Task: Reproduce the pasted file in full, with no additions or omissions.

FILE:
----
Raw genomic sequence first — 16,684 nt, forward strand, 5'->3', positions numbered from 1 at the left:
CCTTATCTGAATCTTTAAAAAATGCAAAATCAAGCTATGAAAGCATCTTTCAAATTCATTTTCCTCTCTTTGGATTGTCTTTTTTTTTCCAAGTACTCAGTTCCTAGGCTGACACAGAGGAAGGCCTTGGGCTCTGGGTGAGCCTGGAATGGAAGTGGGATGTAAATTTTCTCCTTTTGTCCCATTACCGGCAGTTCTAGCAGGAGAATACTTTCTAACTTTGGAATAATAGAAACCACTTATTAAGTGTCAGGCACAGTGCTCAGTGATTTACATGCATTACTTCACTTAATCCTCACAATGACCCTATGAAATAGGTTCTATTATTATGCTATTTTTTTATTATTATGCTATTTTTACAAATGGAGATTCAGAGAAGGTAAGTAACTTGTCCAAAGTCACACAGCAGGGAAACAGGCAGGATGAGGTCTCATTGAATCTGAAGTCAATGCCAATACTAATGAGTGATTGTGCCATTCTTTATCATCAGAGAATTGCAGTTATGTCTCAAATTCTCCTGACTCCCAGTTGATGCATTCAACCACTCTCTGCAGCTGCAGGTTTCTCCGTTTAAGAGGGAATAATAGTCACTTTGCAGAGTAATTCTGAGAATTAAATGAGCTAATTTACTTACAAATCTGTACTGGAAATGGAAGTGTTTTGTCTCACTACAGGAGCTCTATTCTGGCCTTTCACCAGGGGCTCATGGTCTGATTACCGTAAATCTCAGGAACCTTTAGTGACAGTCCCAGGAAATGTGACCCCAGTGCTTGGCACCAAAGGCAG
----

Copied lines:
Raw genomic sequence first — 16,684 nt, forward strand, 5'->3', positions numbered from 1 at the left:
CCTTATCTGAATCTTTAAAAAATGCAAAATCAAGCTATGAAAGCATCTTTCAAATTCATTTTCCTCTCTTTGGATTGTCTTTTTTTTTCCAAGTACTCAGTTCCTAGGCTGACACAGAGGAAGGCCTTGGGCTCTGGGTGAGCCTGGAATGGAAGTGGGATGTAAATTTTCTCCTTTTGTCCCATTACCGGCAGTTCTAGCAGGAGAATACTTTCTAACTTTGGAATAATAGAAACCACTTATTAAGTGTCAGGCACAGTGCTCAGTGATTTACATGCATTACTTCACTTAATCCTCACAATGACCCTATGAAATAGGTTCTATTATTATGCTATTTTTTTATTATTATGCTATTTTTACAAATGGAGATTCAGAGAAGGTAAGTAACTTGTCCAAAGTCACACAGCAGGGAAACAGGCAGGATGAGGTCTCATTGAATCTGAAGTCAATGCCAATACTAATGAGTGATTGTGCCATTCTTTATCATCAGAGAATTGCAGTTATGTCTCAAATTCTCCTGACTCCCAGTTGATGCATTCAACCACTCTCTGCAGCTGCAGGTTTCTCCGTTTAAGAGGGAATAATAGTCACTTTGCAGAGTAATTCTGAGAATTAAATGAGCTAATTTACTTACAAATCTGTACTGGAAATGGAAGTGTTTTGTCTCACTACAGGAGCTCTATTCTGGCCTTTCACCAGGGGCTCATGGTCTGATTACCGTAAATCTCAGGAACCTTTAGTGACAGTCCCAGGAAATGTGACCCCAGTGCTTGGCACCAAAGGCAG